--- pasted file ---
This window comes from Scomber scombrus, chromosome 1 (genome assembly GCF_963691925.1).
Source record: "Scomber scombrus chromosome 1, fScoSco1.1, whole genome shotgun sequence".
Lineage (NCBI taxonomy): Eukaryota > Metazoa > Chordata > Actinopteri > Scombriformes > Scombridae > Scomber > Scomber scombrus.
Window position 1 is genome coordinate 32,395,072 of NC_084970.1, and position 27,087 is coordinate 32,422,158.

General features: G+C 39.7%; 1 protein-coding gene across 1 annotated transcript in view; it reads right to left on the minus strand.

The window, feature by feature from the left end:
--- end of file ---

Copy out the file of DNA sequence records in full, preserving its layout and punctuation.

This window comes from Scomber scombrus, chromosome 1 (genome assembly GCF_963691925.1).
Source record: "Scomber scombrus chromosome 1, fScoSco1.1, whole genome shotgun sequence".
Lineage (NCBI taxonomy): Eukaryota > Metazoa > Chordata > Actinopteri > Scombriformes > Scombridae > Scomber > Scomber scombrus.
Window position 1 is genome coordinate 32,395,072 of NC_084970.1, and position 27,087 is coordinate 32,422,158.

General features: G+C 39.7%; 1 protein-coding gene across 1 annotated transcript in view; it reads right to left on the minus strand.

The window, feature by feature from the left end: